Addressing a Global Health Need

Addressing a Global Health Need

Creighton’s first Global Surgery Fellow discovers a wide range of experiences working in Tanzania

By Adam Klinker

After 10 weeks in Tanzania as Creighton’s inaugural Global Surgery Fellow, Kelly Shine, MD, has added a few procedures to her retinue.

There have been perforated intestines — results of untreated cases of typhoid fever and salmonella — and a bowel obstruction that turned out to be severe appendicitis and almost proved fatal. She’s pulled teeth, assisted with anesthesia and popped in dislocated shoulders. Then, there are the three gorings by Cape buffalo she’s patched up.

“All things that most general surgeons don’t see too often or don’t do at all,” says Shine, who earned the two-year fellowship sponsored by the School of Medicine and the Creighton Global Initiative. “Surgery is something we take for granted (in the U.S.), but it’s been getting more attention as an international health topic.”

A battery of studies has revealed a global health crisis when it comes to surgery. The World Health Organization found more than 5 billion people worldwide have no access to surgical care. In Tanzania, the patient-to-surgeon ratio is 1.2 million to 1. For comparison, it’s about 15,000 to 1 in the United States. The Lancet Commission estimates 143 million people require additional lifesaving or disability-preventing surgical procedures annually, but lack access to necessary surgical care.

But it wasn’t so much those big numbers that initially inspired Charles Filipi, MD, to create the Global Surgery Fellowship. In 2001, his son, a Creighton undergraduate, took a study abroad trip to Creighton’s Institute for Latin American Concern (ILAC).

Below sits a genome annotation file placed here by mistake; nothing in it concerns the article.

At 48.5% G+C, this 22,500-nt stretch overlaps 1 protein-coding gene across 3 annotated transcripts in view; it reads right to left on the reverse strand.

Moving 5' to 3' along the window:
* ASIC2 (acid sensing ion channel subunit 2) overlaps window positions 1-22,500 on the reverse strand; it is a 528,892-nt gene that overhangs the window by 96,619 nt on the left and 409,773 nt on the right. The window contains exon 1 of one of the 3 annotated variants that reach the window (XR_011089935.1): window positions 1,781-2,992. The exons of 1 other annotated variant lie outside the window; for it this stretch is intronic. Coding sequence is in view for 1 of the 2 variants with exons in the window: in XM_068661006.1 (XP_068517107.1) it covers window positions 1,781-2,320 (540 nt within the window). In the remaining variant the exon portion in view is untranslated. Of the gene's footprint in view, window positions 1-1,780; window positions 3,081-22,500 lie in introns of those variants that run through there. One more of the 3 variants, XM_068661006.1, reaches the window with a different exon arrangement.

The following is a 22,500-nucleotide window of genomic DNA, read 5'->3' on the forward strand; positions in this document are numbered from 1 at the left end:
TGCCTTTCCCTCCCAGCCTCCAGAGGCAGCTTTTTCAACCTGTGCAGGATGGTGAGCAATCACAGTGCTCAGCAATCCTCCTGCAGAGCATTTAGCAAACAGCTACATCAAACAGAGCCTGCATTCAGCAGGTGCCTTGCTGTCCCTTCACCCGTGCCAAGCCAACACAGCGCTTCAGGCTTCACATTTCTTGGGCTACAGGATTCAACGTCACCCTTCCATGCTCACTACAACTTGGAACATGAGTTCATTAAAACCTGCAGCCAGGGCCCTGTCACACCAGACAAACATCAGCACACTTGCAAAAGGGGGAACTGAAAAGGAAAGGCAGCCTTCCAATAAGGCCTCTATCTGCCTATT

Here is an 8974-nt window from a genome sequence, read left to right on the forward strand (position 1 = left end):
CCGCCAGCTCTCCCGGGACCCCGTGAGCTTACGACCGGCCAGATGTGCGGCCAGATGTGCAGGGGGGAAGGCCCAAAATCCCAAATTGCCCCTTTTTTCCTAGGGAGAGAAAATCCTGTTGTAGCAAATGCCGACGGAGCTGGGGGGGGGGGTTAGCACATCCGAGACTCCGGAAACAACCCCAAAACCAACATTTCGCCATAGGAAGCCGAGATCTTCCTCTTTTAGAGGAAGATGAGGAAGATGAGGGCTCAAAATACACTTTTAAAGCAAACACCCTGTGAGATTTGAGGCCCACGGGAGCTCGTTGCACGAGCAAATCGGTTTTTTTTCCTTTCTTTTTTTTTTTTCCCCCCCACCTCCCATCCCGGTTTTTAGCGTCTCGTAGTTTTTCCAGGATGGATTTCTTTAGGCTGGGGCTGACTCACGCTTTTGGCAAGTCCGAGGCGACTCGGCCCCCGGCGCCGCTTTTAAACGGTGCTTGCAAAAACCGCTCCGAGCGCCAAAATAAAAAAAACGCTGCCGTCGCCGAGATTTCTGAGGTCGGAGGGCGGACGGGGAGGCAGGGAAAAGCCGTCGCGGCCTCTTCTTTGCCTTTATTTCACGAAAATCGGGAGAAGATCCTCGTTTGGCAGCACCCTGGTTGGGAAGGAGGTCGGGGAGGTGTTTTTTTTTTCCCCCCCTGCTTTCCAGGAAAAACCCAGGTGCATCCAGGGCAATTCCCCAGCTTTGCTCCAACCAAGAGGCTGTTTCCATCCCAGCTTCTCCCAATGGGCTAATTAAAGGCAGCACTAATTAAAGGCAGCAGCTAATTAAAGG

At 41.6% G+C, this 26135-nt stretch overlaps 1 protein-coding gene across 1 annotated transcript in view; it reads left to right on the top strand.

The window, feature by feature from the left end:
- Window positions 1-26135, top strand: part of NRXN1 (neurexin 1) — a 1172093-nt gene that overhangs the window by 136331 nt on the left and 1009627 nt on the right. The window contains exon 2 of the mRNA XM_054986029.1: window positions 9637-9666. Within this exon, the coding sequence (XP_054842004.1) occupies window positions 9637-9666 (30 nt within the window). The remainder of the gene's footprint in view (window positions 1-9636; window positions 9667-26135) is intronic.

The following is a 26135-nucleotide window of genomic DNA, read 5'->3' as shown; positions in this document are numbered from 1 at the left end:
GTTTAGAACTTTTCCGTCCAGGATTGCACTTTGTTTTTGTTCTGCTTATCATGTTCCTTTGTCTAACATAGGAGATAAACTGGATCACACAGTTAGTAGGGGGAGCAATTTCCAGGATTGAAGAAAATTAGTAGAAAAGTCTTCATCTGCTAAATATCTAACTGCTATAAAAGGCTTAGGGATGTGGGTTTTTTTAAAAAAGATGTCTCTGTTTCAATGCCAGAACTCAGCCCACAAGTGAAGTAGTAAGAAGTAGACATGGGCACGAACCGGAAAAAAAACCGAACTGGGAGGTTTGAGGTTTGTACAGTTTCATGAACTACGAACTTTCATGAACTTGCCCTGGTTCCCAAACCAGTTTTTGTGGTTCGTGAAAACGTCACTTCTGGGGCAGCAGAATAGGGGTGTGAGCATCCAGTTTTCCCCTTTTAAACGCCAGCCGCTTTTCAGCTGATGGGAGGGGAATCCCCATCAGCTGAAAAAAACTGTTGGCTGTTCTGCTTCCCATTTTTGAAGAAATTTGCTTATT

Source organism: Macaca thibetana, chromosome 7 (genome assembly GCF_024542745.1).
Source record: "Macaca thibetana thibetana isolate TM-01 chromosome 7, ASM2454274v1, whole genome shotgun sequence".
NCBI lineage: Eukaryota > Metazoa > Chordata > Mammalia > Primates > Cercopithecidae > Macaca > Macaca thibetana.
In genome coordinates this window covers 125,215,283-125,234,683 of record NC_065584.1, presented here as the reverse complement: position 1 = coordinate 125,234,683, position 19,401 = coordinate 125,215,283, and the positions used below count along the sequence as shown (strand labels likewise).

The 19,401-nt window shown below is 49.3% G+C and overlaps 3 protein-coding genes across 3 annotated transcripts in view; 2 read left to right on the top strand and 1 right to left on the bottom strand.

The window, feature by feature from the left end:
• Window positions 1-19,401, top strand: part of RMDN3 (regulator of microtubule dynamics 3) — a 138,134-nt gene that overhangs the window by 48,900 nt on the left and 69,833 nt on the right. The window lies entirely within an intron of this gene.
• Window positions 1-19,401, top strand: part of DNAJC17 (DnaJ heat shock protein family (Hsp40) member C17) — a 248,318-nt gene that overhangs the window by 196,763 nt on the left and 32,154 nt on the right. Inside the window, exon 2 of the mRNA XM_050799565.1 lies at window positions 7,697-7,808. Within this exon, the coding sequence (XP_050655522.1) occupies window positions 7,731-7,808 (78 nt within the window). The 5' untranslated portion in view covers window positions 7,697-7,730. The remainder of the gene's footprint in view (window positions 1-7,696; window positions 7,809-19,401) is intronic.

“It was a life-changing experience for him,” says Filipi, the fellowship program director and an emeritus professor of surgery in the School of Medicine. “He said, ‘Dad, you’ve got to go down there.’ They didn’t have a surgery option there initially, but then a surgery center was built, and we organized a hernia surgical team and started performing surgery there. For a physician, as much as the patient, it’s a life-giving, heart-opening experience.”

Seeing the dire need for surgeons, even in a relatively prosperous nation like the Dominican Republic, Filipi started a nonprofit organization to send surgical teams to countries throughout the western hemisphere in need of surgical care, especially for hernia. When a massive earthquake shook Haiti in 2010, Filipi coordinated teams from all over the globe to respond, using ILAC as a staging site and supply center.

From those experiences, it was Filipi’s desire to see Creighton live out its mission through a surgical post that could have a global impact. With the creation of the Creighton Global Initiative by Creighton President the Rev. Daniel S. Hendrickson, SJ, and the backing of School of Medicine Dean Robert “Bo” Dunlay, MD’81, the fellowship began taking shape.

“Fr. Hendrickson’s emphasis on global awareness made this a perfect fit,” Filipi says.